AFBF president Stallman says farm bill is "close to the finish line"American Farm Bureau Federation President Bob Stallman signaled at the group’s annual convention on Jan. 11 that Farm Bureau leadership is frustrated with House members who have not passed legislation, even though some of them are tea party-oriented members elected in rural areas.
By: Jerry Hagstrom, Agweek
SAN ANTONIO — American Farm Bureau Federation President Bob Stallman signaled at the group’s annual convention on Jan. 11 that Farm Bureau leadership is frustrated with House members who have not passed legislation, even though some of them are tea party-oriented members elected in rural areas.
Stallman called on Congress to pass the farm bill, the water resources development and immigration reform.
“Some of you might think an unproductive Congress is not altogether a bad thing. I would agree … up to a point. Unfortunately, we have reached that point — the point where Congress is falling down on the job of addressing the nation’s needs — including your needs as the producers of our nation’s bounty,” he said.
He also noted that the Farm Bureau is participating in the Farmer Veteran Coalition website to try to help military “heroes build new lives on agriculture’s solid foundation.” “We could use more heroic efforts today in Washington, D.C. Extreme partisanship and rhetoric have created a gotcha atmosphere where political courage is in short supply.”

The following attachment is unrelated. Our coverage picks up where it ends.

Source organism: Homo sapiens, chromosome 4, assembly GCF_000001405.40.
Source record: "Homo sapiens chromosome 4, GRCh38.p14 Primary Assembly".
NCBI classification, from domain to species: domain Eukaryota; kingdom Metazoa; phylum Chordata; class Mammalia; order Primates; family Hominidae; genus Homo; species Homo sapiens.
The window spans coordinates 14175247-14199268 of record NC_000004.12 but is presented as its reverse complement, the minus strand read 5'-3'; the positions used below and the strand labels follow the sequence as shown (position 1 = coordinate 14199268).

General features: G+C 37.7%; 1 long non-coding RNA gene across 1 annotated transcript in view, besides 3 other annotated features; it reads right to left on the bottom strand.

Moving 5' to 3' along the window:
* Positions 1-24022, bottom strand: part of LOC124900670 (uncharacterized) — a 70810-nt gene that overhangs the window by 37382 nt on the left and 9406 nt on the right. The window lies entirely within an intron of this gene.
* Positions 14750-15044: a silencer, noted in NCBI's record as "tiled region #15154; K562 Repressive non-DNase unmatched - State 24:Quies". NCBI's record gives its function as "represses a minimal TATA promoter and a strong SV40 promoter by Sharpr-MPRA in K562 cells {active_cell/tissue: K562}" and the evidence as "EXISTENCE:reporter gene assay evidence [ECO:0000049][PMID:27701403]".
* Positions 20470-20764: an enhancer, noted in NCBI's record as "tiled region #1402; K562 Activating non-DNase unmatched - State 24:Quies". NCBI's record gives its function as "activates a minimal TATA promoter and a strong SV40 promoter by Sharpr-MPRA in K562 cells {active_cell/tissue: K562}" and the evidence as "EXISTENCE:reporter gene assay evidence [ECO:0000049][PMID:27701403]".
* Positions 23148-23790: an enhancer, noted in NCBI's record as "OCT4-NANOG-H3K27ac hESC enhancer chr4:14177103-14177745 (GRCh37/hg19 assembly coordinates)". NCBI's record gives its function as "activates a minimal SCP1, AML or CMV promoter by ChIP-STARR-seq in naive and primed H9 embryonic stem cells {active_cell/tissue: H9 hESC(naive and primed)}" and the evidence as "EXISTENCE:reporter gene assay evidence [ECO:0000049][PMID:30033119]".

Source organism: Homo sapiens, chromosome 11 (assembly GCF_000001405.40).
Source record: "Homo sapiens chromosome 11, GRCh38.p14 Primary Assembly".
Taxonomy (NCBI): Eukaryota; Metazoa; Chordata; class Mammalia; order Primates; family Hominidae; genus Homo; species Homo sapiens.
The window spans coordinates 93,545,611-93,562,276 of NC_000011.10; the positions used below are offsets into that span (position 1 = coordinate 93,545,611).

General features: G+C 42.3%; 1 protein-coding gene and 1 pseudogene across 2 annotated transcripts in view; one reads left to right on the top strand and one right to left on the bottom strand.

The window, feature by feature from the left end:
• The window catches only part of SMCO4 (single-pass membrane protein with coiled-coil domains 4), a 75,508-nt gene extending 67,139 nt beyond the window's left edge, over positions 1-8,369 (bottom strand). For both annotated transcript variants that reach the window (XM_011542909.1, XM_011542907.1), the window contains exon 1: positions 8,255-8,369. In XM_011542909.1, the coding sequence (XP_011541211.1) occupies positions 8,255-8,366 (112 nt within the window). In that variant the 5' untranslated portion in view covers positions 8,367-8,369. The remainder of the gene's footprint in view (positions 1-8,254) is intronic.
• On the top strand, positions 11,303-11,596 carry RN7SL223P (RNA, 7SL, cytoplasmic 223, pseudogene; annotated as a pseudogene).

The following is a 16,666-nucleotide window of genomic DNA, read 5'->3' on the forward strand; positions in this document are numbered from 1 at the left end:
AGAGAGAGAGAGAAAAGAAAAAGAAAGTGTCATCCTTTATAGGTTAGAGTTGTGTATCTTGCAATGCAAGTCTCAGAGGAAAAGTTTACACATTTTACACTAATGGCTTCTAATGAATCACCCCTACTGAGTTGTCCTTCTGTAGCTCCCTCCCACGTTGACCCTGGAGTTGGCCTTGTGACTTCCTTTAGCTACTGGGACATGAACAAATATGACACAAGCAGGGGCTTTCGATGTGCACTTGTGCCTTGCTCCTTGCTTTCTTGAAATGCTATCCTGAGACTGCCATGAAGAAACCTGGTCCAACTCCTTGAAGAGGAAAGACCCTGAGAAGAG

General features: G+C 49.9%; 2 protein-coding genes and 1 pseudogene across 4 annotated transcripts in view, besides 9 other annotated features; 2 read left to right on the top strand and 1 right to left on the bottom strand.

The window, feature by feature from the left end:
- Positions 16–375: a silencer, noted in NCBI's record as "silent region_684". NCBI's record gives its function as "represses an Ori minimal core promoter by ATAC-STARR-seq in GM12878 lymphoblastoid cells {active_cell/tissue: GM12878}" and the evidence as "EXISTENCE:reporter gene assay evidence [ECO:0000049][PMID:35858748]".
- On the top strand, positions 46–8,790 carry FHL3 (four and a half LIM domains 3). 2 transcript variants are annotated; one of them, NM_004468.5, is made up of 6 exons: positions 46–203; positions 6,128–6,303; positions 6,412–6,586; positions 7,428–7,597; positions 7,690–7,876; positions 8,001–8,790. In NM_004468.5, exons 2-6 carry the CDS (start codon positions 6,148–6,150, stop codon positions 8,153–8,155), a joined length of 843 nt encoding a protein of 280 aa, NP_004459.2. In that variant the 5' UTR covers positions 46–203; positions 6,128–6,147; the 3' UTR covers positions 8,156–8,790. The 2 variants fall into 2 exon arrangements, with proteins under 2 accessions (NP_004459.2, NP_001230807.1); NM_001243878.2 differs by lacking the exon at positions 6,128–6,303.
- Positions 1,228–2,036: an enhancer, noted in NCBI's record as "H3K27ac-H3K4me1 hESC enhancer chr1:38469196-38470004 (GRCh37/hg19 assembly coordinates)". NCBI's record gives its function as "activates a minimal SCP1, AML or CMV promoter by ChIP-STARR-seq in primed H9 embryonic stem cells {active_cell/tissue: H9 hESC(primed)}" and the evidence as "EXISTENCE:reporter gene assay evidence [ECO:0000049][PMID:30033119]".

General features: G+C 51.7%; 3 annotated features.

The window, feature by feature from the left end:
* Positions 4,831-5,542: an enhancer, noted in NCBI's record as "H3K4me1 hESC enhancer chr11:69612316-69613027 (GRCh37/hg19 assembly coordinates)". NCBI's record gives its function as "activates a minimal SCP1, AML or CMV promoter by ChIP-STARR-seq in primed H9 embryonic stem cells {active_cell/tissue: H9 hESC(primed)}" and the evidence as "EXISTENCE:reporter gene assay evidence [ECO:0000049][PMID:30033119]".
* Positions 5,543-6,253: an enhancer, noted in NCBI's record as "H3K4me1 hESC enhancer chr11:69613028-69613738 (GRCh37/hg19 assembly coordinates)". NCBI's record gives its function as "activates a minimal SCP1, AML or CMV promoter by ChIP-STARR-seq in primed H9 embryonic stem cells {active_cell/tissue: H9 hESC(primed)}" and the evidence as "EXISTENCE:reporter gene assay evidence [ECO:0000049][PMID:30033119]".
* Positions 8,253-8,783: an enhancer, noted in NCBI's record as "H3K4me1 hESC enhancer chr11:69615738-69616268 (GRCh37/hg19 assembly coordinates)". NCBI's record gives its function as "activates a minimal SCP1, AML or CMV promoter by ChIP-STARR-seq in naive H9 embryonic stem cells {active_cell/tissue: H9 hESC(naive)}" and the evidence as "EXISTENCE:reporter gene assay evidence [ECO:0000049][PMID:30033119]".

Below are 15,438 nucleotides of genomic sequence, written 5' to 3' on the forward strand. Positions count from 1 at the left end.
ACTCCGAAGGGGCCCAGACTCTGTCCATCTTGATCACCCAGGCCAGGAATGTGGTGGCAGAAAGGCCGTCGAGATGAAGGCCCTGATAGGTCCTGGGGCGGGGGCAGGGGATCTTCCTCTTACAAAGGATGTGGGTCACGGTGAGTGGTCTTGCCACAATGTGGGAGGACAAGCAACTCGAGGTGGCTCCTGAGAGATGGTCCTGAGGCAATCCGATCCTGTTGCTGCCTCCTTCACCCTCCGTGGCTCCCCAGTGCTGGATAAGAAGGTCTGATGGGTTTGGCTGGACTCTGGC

On the farm bill
“We are close to the finish line on the farm bill,” Stallman said. “It is vital that Congress finish the current farm bill as soon as possible this month. America’s farmers and ranchers need the certainty that comes from [a] five-year farm law. They need solutions and tools to make long-overdue upgrades to our waterways and transportation system.
“The debate of the last three years, against a backdrop of high commodity prices, has shown that much of the public has no idea what it takes to profitably farm and ranch. They don’t understand how the costs of production — feed, seed, fertilizer, equipment and other inputs — add up to nearly as much as what a crop will bring in.
“They don’t realize how much risk farmers take on, whether from the markets or Mother Nature, or how farmers face competitive pressures from countries that have far more generous subsidy programs than we have in the U.S.”
At a news conference after the speech, Stallman said Farm Bureau would support any dairy plank “that will get the farm bill passed.”
Stallman devoted a lengthy section of his speech to immigration reform.
A survey by the California Farm Bureau found that 71 percent of tree fruit growers and nearly 80 percent of raisin and berry growers were unable to find enough employees to prune trees and vines or pick crops, he said.
The H-2A temporary agricultural worker program “artificially raises wages above the market rate and often does not bring workers to the farm until after the need for them has passed — after the crops have already started to rot,” he said.
Stallman also delicately urged farmers and ranchers who do not employ immigrant labor to support immigration reform.
“Even if you, personally, don’t need a lot of ag labor, just imagine how it would feel to see your crop rot in the field, how it would feel to have a year’s worth of work thrown away without any income because you could not find any help while Congress dithers and delays. Just imagine. We need to tell Congress to get this job done now.”